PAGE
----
According to a study published in the journal Schizophrenia Research parasites carried by cats is linked with various conditions including mental illnesses such as schizophrenia.
A research team of experts has discovered that the Toxoplasma gondii (t. gondii) parasite which is carried by cats, particularly outdoor or stray ones, can besides infecting people also increase the risk of developing mental disorders such as schizophrenia later on.
The parasite t.gondii is found in cat feces. It can infect any warm-blooded being, including humans. It is estimated that around 60 million people in the US have it although most individuals do not show symptoms of the infection. However people who have a weaker immune system could suffer from toxoplasmosis which leads to flu-like symptoms, blindness, miscarriage and fetal developmental disorders.
Moreover, besides toxoplasmosis the parasite is as well linked to mental illnesses. According to the study people who have a cat during childhood have increased chances of developing mental illnesses such as schizophrenia or bipolar disorder later in life.
The life cycle of the T.gondii parasite can be completed only in felids such as cats because they are the definitive hosts. Nevertheless it can still infect intermediate hosts. In animals it can infect muscles and brain tissues. Various neurologic symptoms were observed in the case of monkey, sheep, cattle, pigs and rabbits which were infected with T.gondii. Some of the symptoms included tremors, head-shaking, in-coordination and seizure.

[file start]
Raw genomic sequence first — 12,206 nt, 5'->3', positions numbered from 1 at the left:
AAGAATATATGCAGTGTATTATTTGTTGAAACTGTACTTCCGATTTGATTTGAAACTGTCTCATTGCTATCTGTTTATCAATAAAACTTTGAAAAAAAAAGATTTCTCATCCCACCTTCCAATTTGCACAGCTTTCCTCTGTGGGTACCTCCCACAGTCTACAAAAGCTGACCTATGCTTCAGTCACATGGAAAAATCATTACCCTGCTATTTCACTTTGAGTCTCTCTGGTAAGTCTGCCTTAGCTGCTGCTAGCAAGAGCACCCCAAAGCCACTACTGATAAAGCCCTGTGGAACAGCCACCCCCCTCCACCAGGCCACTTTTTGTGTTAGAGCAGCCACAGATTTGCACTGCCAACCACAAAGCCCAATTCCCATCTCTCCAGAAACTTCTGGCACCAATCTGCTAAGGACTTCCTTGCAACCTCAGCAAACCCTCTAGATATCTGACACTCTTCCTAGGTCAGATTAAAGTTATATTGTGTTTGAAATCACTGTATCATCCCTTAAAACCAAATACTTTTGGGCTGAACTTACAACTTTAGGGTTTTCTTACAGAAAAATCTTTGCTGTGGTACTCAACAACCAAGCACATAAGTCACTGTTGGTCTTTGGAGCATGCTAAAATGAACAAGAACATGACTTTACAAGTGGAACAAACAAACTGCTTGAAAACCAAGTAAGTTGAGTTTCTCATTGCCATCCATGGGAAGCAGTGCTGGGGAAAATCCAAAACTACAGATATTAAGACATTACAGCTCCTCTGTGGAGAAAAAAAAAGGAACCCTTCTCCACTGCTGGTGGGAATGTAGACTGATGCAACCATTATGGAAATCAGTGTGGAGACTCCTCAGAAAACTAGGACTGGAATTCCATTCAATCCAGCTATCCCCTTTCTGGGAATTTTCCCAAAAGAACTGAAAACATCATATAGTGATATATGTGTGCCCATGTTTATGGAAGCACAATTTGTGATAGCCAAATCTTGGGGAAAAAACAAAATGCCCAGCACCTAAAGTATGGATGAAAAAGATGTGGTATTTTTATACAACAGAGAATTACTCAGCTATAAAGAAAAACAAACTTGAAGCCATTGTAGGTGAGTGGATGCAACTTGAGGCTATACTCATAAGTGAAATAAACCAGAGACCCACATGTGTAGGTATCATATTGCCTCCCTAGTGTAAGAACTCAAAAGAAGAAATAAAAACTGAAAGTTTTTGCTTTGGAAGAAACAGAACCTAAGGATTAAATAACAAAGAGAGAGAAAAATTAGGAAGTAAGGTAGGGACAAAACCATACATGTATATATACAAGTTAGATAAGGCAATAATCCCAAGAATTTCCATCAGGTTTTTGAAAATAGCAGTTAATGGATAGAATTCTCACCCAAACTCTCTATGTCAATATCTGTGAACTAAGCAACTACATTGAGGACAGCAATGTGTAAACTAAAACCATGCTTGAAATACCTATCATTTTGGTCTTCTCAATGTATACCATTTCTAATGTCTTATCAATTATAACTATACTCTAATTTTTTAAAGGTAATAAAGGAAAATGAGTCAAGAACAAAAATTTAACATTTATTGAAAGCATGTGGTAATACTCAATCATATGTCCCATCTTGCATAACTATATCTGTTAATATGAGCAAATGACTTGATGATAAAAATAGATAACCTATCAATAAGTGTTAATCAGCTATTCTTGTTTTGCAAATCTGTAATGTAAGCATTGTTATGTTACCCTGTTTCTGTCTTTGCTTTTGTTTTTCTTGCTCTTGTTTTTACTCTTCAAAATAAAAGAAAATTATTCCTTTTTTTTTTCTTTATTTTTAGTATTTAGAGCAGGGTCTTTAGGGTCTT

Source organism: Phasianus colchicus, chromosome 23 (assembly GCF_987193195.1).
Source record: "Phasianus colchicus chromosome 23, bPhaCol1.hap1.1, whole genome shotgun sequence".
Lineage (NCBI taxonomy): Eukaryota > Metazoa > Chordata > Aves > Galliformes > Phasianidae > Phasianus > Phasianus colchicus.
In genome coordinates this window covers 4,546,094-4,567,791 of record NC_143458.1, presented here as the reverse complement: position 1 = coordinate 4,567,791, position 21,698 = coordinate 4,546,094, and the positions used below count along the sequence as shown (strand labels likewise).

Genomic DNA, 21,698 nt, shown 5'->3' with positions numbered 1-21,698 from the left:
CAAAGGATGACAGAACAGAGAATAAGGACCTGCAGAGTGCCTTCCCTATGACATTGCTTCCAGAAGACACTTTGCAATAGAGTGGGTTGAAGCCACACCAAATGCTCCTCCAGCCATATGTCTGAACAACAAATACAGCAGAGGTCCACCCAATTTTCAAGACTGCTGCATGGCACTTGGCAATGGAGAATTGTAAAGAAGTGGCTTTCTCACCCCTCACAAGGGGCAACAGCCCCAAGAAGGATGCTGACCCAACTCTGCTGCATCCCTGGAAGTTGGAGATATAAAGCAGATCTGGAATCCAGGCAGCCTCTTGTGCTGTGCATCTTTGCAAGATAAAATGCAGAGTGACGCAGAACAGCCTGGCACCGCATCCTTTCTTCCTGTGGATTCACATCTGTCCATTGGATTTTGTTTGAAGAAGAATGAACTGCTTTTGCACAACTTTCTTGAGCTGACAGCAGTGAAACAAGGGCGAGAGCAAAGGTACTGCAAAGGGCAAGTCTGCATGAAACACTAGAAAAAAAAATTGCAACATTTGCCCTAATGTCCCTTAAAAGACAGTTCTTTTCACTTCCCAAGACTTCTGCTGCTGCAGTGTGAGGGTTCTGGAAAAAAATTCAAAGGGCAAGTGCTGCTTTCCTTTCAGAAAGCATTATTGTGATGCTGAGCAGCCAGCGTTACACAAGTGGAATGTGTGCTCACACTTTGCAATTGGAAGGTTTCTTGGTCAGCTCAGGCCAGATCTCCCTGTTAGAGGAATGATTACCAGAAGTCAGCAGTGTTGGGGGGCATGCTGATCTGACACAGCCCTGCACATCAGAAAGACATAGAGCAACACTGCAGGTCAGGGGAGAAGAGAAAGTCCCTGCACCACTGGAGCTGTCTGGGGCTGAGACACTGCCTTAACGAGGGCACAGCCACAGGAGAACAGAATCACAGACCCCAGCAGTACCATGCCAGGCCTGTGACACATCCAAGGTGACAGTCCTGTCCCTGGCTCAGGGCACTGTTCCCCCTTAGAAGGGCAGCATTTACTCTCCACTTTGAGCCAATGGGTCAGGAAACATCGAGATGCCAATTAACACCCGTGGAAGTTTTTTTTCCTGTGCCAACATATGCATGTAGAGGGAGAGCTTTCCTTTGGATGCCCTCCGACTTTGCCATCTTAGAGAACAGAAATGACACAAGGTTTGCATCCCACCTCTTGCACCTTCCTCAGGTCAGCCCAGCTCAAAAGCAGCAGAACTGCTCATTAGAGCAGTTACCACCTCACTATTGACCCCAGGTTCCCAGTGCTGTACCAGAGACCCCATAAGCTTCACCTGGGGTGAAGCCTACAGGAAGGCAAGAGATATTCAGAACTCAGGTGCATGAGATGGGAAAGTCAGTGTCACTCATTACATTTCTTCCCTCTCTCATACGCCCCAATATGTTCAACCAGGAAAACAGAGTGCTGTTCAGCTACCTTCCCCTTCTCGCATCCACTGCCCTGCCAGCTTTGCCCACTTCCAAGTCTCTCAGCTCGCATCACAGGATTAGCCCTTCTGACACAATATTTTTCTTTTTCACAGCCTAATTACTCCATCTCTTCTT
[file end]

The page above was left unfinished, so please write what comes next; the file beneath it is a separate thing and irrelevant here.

In the case of humans the virus can be acquired through contact with cat feces or by eating meat which is undercooked. In order to prevent T.gondii infection experts advise minimizing child exposure to cats and contact with rare meat.
In this research the scientists compared two previous studies which looked at the connection between cat ownership and schizophrenia. They analyzed mental health data from 1982. The findings show that cat exposure in childhood has an important influence on the mental condition later in life.
However this does not mean that cat owners have to get scared and throw their cats away. The results do not explicitly show that the parasite causes schizophrenia, it just hypothesizes that there might be a link between owing a cat and mental illnesses development. The scientists involved in the study say that further research is needed. They noted:
“We urge our colleagues to try and replicate these findings to clarify whether childhood cat ownership is truly a risk factor for later schizophrenia.”
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